Monday, November 2, 2009

Hate Crimes bill passes

Catching up on legislative action: two weeks ago Congress passed the "Matthew Shepard and James Byrd, Jr. Hate Crimes Prevention Act". Last Wednesday President Obama signed it into law.

The law expands the 1969 federal hate-crime law to include a victim's real or perceived gender, sexual orientation, gender identity, or disability. This is big:

  • No longer must the victim be engaged in a federally--protected activity like voting. Texas has no hate-crimes statute when James Byrd was lynched; a similar crime now would bring additional penalties.
  • The law gives the feds power to prosecute hate crimes when local authorities won't. Also, it helps state and county agencies cover the costs of high-profile investigations and trials. (The trial of Matthew Shepard's killers financially drained a Wyoming county.)
  • It requires the FBI to track statistics on hate crimes against transgender people. We don't actually know many transgender folk are attacked and murdered every year, because the feds haven't counted.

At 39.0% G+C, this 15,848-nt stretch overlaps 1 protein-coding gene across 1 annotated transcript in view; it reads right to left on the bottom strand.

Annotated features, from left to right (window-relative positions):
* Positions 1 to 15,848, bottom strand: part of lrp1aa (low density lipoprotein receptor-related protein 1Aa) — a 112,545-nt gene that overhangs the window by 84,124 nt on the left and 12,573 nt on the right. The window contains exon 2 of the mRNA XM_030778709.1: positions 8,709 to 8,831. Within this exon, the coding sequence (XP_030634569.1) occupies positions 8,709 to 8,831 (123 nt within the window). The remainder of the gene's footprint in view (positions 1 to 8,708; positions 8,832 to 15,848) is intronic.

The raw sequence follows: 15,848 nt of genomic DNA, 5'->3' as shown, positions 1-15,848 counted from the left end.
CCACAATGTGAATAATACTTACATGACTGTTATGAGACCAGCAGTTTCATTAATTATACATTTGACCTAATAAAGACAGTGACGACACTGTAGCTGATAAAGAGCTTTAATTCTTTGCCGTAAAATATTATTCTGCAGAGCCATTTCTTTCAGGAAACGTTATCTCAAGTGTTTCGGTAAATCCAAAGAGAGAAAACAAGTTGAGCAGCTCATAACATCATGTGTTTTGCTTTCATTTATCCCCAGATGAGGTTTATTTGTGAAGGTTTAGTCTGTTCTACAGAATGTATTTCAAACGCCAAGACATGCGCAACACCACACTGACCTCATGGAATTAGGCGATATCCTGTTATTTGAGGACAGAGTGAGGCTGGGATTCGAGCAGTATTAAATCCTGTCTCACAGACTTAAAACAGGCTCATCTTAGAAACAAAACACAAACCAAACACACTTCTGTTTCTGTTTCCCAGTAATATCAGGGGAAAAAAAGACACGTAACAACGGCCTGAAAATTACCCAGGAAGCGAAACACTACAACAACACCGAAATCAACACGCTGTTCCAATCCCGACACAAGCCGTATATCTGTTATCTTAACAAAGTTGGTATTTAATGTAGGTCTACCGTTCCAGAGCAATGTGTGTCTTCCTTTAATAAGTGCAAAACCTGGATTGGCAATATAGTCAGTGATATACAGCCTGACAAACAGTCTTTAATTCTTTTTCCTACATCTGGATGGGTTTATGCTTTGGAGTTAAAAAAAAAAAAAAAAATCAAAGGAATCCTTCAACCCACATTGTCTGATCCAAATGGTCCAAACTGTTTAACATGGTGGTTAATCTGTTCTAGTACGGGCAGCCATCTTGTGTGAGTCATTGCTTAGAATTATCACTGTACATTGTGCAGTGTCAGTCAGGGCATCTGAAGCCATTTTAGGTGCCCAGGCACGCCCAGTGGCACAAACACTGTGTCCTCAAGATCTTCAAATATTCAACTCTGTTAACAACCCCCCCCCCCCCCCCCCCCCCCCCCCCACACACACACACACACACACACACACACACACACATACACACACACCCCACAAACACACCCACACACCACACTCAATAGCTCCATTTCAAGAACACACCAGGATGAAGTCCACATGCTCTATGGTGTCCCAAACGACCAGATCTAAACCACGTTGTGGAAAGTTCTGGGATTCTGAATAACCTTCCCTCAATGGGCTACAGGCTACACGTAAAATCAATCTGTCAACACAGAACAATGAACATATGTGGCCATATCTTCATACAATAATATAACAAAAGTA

Fundamentalist Christians have fought hate crimes measures on the grounds that they stifle free speech. That's not true. It is absolutely, 100% legal to stand on the corner and tell the world how much you hate brown people and gay people.

Hate crimes should be punished more severely because such crimes target not only the direct victim, but an entire minority community. A brick through the window of a synagogue is worse than a brick through the window of a 7/11. A lynching is worse than a murder. Therefore, the people who perpetrate hate crimes should face tougher sentences.

1 comment:

Anne M. Archibald said...

"We don't actually know many transgender folk are attacked and murdered every year, because the feds haven't counted."

We don't, that's true, but the Transgender Day of Remembrance list about one transgendered person murdered a month.